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If a non-encrypted document has a corrupt byte - we only get a typo. But what about an encrypted file? It seems, and please correct me if I'm wrong, that if the encryption is done right - every byte depends on the previous bytes. This raises a concern. If I make a disk image and have it done with encryption - perhaps there's a non-negligible chance that I won't be able to restore it.

I understand that even if I'm right - an exact answer will depend on the media type, age, etc. and even then - be quite a guesstimate. But I would like to have at least an order of magnitude of the prevalence of errors. (Or if my original assumption is wrong - I'd like to know that, of course.)

  • For disk files, you probably get an unrecoverable read error on the block with the corrupt byte, and so lose 512 bytes or more. – Bob Brown Dec 23 '14 at 18:39
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That depends entirely on the cryptographic algorithm used. One of Claude Shannon's maxims was that errors should not propagate. In the case of AES in CBC mode, a single bit error will propagate to two blocks.

Modern cryptosystems are likely to use a digest or other message integrity mechanism to detect tampering, so that in case of an error in the encrypted data, the entire ciphertext will be rejected on the basis that a mismatched digest suggests tampering.

Modern computing hardware is so robust that it probably doesn't make sense to worry much about errors. if error correction is an important consideration, then data should have error-correcting codes added before encryption. In that way, errors in the decrypted data can be corrected. However, if decrypted data is accepted despite a non-matching digest, then tampering can no longer be detected.

Edit: Now that I think about it a {ahem} bit, a bit error in encrypted data is no more likely than a bit error in plaintext. If you accept that a single-bit error renders an entire physical block of the disk unreadable, then a bit error in encrypted data the propagates to the next 128-bit block (AES, CBC) will also result in loss of a single 512-byte disk block 31 out of 32 times, and at most two physical disk blocks in the 1/32 case that's left. Unless I've missed something in the probabilities, for 512-byte physical blocks, a bit-error in encryption corrupts one block 97% of the time and two blocks the remaining 3% of the time.

If you also accept that a single unreadable physical block means the file is effectively destroyed, then there's no error-rate penalty for encryption.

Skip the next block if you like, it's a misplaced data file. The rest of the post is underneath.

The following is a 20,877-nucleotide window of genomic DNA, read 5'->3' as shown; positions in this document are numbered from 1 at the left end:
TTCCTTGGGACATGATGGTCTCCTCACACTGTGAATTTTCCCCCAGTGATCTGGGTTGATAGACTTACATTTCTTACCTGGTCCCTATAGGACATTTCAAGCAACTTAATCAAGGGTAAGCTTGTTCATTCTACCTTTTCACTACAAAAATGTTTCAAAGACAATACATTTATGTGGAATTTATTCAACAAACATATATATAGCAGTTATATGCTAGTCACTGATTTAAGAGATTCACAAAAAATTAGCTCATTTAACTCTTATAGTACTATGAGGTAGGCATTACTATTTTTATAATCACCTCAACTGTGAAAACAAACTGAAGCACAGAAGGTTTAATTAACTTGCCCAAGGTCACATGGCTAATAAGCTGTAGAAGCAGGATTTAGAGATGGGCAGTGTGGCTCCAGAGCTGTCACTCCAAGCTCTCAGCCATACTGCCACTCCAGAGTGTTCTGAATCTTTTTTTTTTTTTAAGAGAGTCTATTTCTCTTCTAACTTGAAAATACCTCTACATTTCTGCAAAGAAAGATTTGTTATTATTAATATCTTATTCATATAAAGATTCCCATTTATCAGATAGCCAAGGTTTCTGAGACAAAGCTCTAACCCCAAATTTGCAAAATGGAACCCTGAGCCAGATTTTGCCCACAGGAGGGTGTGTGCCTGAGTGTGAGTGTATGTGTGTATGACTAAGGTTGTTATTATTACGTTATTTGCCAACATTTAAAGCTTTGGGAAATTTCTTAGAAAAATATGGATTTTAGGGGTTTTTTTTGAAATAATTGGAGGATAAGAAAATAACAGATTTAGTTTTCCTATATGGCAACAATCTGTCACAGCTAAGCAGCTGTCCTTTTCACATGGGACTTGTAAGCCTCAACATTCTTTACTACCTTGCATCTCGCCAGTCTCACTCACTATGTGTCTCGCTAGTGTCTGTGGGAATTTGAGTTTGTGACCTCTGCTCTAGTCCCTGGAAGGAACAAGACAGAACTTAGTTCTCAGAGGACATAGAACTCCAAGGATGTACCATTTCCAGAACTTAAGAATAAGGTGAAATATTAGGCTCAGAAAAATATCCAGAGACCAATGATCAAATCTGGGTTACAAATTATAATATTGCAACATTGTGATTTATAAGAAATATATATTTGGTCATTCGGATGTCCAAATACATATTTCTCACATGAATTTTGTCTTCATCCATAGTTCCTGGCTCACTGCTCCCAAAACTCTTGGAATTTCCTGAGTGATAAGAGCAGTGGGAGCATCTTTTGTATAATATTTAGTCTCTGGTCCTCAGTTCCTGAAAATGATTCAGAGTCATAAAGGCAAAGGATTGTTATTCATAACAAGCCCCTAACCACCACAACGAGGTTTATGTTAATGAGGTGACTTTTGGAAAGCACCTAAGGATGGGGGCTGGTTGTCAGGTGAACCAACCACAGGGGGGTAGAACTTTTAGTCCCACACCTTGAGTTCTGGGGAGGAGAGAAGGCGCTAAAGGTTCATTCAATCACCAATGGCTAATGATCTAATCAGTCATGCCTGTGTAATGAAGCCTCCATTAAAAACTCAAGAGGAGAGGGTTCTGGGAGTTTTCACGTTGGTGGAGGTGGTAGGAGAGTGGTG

In any case, one defends against unreadable ciphertext in the same way one defends against unreadable plaintext: RAID and backup copies of files, being physically careful of disk drives, etc.

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    Thanks. Modern computing hardware is so robust ... - Any statistics on this? (1 bit in 100GB might break a disk image.) – ispiro Dec 23 '14 at 18:41
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    According to Microsoft, SATA disks can experience one bit error per ten terabytes, but they also suggest Mean Time to Data Loss as a more meaningful metric: research.microsoft.com/apps/pubs/default.aspx?id=64599 – Bob Brown Dec 23 '14 at 18:44
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    Wouldn't it make more sense to apply an ECC to the ciphertext, if you're worried about errors in storage or transmission? An ECC on the plaintext only helps if you think it might be corrupted before encryption or after decryption (and in the latter case, you can add it when you decrypt); if you're worried about corruption while it's encrypted, you want an ECC on the ciphertext to protect against that (you'd do all your crypto first, and then use an ECC on the whole thing). – cpast Dec 23 '14 at 19:30
  • @cpast: Maybe. If you can prevent/correct errors in the ciphertext, then there's no problem. (See the last paragraph of my edited answer.) Applying ECC to the plaintext before enciphering allows for correction of a bit error even if the error is propagated by the decryption algorithm. In other words, ECC on the plaintext can undo damage caused by decryption. I'm not enough of a statistician to calculate the probabilities either way. – Bob Brown Dec 23 '14 at 19:34

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